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Georges Briard

Georges Briard Hand-Enamel Upscale Farmhouse Chic Wall Art Decor C. 1950's

Georges Briard Hand-Enamel Upscale Farmhouse Chic Wall Art Decor C. 1950's

Regular price Dhs. 727.00 AED
Regular price Sale price Dhs. 727.00 AED
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Rare and Large!

Georges Briard Hand-Painted Enameled Metal Upscale Farmhouse Chic  Art Deco French Country Wall Art Plate Circa Late 1940's - Early 1950's

 

Measurements: 14"R x 1"D (35.56cm x 2.54cm)

Markings: Georges Briard

Weight:  1.3 lbs.

From the very early 1950's, this metal, hand-enameled wall plate is so beautiful! On a gold enamel background, the plate features multiple doves and floral detailing in an Art Deco style. Hand signed by Georges Briard. Perfect addition to any Farmhouse chic or French Country decor. Has a few spots around edges, which I think adds to it's charm and minor scratches on the back along with wall paint transfer, otherwise, no dents or major damage.

Georges Briard (May 17, 1917 – July 30, 2005 New York)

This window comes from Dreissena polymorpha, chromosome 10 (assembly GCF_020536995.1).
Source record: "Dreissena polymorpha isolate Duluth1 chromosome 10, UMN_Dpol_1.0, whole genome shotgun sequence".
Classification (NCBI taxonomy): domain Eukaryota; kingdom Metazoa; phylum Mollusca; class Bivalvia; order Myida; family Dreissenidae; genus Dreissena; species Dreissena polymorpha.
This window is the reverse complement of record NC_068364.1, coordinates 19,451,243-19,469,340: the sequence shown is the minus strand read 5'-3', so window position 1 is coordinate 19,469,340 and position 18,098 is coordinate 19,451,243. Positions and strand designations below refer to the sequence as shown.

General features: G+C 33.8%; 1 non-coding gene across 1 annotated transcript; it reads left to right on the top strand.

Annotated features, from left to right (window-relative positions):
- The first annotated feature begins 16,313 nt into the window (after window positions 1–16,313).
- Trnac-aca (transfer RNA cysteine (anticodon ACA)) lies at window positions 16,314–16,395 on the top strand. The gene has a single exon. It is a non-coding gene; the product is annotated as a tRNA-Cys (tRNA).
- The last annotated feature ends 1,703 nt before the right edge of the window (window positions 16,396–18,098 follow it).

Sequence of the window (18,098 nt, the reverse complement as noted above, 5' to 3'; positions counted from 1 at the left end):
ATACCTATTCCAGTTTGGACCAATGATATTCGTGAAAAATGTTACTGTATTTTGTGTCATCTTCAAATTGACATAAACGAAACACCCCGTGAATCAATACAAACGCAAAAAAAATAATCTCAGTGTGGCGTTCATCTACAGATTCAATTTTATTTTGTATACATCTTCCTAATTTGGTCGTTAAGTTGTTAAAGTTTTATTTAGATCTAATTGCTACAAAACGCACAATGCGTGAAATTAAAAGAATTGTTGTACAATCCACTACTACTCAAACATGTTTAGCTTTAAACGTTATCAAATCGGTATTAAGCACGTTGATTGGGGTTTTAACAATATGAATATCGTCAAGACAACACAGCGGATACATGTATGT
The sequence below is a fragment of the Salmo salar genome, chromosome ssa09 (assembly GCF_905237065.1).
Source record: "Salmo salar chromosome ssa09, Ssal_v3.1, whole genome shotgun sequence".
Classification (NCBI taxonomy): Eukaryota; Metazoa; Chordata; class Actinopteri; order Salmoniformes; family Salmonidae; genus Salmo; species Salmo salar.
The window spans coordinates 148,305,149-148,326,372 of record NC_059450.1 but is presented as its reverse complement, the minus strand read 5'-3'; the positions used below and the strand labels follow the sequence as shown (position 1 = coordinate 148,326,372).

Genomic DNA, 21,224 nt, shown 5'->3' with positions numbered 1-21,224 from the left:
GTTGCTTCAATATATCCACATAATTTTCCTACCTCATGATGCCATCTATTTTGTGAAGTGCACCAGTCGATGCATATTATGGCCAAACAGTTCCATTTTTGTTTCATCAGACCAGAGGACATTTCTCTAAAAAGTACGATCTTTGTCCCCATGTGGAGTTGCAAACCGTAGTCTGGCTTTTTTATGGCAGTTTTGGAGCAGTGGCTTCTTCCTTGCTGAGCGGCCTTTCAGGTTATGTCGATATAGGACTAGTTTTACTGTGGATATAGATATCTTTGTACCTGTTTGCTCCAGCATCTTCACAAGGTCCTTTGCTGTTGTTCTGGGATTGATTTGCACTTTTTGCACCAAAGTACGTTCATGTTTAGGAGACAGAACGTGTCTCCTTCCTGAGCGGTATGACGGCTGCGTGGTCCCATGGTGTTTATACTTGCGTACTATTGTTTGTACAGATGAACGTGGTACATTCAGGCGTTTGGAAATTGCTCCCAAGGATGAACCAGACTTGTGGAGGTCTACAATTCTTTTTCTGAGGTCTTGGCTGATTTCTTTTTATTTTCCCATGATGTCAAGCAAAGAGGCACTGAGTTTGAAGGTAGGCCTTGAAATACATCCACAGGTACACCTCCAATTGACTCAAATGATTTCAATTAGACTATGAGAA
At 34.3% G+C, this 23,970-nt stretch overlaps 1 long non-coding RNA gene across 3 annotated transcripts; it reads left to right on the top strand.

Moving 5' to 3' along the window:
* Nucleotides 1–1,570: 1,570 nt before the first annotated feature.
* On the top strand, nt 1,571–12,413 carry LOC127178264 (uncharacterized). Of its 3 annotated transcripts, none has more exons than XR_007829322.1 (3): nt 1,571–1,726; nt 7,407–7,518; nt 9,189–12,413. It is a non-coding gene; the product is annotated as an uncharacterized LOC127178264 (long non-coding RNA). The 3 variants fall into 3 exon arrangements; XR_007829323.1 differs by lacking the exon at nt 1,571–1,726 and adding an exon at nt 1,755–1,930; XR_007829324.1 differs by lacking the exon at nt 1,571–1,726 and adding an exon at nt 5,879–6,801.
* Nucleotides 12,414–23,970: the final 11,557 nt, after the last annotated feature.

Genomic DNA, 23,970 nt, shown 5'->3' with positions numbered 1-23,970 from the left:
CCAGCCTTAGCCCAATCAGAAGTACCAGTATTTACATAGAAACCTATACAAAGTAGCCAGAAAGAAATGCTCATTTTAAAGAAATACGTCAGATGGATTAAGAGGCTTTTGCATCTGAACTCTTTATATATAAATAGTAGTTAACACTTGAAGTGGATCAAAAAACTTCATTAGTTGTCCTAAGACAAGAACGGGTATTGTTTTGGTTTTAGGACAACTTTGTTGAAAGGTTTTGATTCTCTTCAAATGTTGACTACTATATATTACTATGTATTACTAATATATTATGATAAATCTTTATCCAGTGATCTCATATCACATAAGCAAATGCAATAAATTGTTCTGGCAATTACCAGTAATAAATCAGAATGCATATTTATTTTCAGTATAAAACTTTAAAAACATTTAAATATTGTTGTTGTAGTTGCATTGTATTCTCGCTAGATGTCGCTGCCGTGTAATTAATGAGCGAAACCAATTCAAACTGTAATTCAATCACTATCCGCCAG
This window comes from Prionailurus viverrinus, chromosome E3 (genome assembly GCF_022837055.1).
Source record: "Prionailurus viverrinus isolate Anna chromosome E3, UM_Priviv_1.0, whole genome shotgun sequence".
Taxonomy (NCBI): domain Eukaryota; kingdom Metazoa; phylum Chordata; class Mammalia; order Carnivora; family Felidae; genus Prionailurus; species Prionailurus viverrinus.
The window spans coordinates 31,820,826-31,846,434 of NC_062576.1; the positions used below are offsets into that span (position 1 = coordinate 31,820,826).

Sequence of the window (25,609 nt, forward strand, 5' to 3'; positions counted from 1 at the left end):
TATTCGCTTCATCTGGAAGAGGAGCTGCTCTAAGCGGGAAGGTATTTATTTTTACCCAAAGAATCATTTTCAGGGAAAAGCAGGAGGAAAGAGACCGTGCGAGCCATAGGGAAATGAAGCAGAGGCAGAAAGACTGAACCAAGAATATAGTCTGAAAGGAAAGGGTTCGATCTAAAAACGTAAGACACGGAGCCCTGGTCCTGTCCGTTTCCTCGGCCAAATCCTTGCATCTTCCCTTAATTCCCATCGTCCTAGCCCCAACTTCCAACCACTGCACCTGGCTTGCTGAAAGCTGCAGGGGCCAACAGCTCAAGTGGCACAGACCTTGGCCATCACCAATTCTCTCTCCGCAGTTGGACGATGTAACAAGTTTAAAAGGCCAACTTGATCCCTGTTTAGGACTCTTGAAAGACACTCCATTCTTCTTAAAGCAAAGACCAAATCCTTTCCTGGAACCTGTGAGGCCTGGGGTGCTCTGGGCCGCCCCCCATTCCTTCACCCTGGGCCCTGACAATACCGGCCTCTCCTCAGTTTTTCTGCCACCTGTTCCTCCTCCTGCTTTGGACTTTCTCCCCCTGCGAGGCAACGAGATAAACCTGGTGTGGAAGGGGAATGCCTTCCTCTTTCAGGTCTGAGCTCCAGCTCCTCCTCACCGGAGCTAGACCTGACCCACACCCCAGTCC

Was an American designer in the 1950s, 1960s, and 1970s. He is most well known for his signature dishware and glassware - everything from cups and plates to gold plated serving dishes. His signature collection was stocked at noted department stores, such as Neiman Marcus and Bonwit Teller.
Born Jakub Brojdo in Ekaterinoslav, he moved to Chicago from Poland in 1937 and adopted the name Jascha Brojdo. He studied at the Art Institute of Chicago where he earned his MFA, while living in Oak Park with his physician uncle Aaron Broyde. He served in the U.S. Army throughout World War II as a Russian interpreter. As an Army interpreter fluent in several languages, he served on Gen. George S. Patton's staff. In 1947, he was discharged from the Army and started working in New York with Max Wille, whom he had met in art school. Brojdo began painting metal serving trays for sale, and evidently Wille came up with the name Georges Briard to mark commercial pieces – Brodjo was also a painter and would use his real name on his art pieces, but Georges Briard became his signature as a designer of these commercial articles, which were wildly popular and numerous. His notable designs were produced first by M. Wille Company, and later in a partnership with Philip Stetson.
In 2004, he was awarded the Frank S. Child Lifetime Achievement Award by The Society of Glass and Ceramic Decorators, in honor of his extraordinary contributions to the glass and ceramic decorating industry. He was preceded in death by his wife, Bronya (née Marks). He died in New York City at the age of 88.

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